Monday, 10 August 2020

College to revive plan for new housing

College to revive plan for new housing

HUNDREDS of new homes could be built on the campuses of The Henley College.

The college had planned to sell the two sites off Deanfield Avenue and Paradise Road for housing and relocate to a single campus elsewhere in the town.

Now it wants to stay where it is and develop part of its existing estate to raise money for refurbishments and new facilities.

The campuses form one of eight sites which have been shortlisted for inclusion in Henley and Harpsden’s updated neighbourhood plan.

According to AECOM, a consultant appointed by Henley Town Council, which is overseeing the process, they could accommodate 339 houses or flats in total but the college hasn’t said how many it would accept.

It says a small amount of “infill” development could go on both with potential for a “larger housing development” at the Rotherfield campus, which occupies the former Rotherfield Court site at the end of Pack and Prime Lane.

The college submitted the land for inclusion in the original neighbourhood plan but it didn’t make the final version.

The document, which named 11 sites for about 500 new homes, passed a referendum in 2016 but is now being revised in case of an increase in housing quotas.

In 2014, the college said several developers had offered to build a new campus costing up to £50 million. The preferred option would have taken up about a third of the college’s 3.55-hectare playing field off Tilebarn Close, south of the Rotherfield campus.

It didn’t respond to a recent call by the town council for potential building sites for the revised plan but this week confirmed it had conducted a review which concluded the existing campuses were important to the college’s future and should be invested in.

In recent years, “substantial” refurbishments have been completed at both with further work in the pipeline.

Projects have included the launch of a temporary science, technology, engineering and mathematics centre in a converted classroom. In the longer term, the college wants to build a dedicated STEM centre which could cost between £2 million and £3 million.

A spokeswoman said: “[Our] strategy also sets out a number of potential new-build projects that could be delivered on the site to improve the accessibility of both campuses and provide new learning and social spaces for students.

“In order to support the delivery of that strategy, the college has identified the potential for housing development to take place on a small scale, infill basis on both campuses, together with the potential for a larger housing development on the lower site at Rotherfield.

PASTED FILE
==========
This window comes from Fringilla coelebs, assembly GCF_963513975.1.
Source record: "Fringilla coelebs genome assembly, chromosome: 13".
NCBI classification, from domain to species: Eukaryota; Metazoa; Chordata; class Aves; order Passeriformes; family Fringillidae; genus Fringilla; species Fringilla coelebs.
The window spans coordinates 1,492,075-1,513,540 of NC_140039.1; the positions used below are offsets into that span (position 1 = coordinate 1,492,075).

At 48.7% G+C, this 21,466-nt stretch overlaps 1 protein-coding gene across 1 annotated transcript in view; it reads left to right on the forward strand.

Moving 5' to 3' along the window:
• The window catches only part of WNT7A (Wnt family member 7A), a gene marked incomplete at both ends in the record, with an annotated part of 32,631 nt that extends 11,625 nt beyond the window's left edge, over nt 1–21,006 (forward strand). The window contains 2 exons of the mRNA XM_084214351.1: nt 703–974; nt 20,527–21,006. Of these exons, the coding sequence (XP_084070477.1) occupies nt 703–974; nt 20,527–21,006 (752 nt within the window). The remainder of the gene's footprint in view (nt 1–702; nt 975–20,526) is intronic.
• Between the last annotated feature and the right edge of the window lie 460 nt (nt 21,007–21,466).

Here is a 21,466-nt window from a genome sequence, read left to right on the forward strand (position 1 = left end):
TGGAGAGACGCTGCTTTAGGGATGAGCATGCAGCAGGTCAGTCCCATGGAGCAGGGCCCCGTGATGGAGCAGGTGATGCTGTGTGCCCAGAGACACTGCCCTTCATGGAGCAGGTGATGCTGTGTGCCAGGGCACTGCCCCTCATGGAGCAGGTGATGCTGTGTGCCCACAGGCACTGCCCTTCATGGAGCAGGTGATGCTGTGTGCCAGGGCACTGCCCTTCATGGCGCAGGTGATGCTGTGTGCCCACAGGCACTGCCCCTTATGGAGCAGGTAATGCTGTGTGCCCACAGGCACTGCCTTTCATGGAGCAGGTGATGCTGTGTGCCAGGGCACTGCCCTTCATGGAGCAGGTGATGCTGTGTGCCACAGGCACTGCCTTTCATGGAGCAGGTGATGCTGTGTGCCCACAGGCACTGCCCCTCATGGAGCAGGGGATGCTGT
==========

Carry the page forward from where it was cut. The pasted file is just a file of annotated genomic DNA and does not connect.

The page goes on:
“All funds that may be able to be raised from a housing development would be reinvested in college facilities.

“We therefore welcome the inclusion of the sites within the plan review and are committed to effective engagement with our neighbours and the wider local community in the event that the site is formally allocated.”

The town council will invite the college to present its plans in more detail. College principal Satwant Deol has said that any development would need to benefit the community.

It previously sold a small parcel of land off Deanfield Avenue to B&M Care, which bought it together with the larger former youth centre site next door for development of a care home.

The second shortlisted site is a six-hectare field to the east of Highlands Lane, which is the entrance road to the Highlands Park housing development off Greys Road in Henley.

Crest Nicholson has almost finished building 163 units at what was previously the Highlands Farm industrial estate and is understood to be proposing a smaller number of additional homes plus commercial or light industrial units.

AECOM says 805 homes could go on the entire Highlands Farm estate, which measures 32 hectares and includes the seven-hectare section already being developed, the field east of Highlands Lane and three undeveloped fields to the south and west.

The last of these have been ruled out because the fields don’t fall within the neighbourhood plan boundary.

Crest Nicholson didn’t respond to requests for comment but the previous landowner Alan Pontin, who still holds a lease on the land outside the development, said he was in talks with the company and more information should be available in about a month.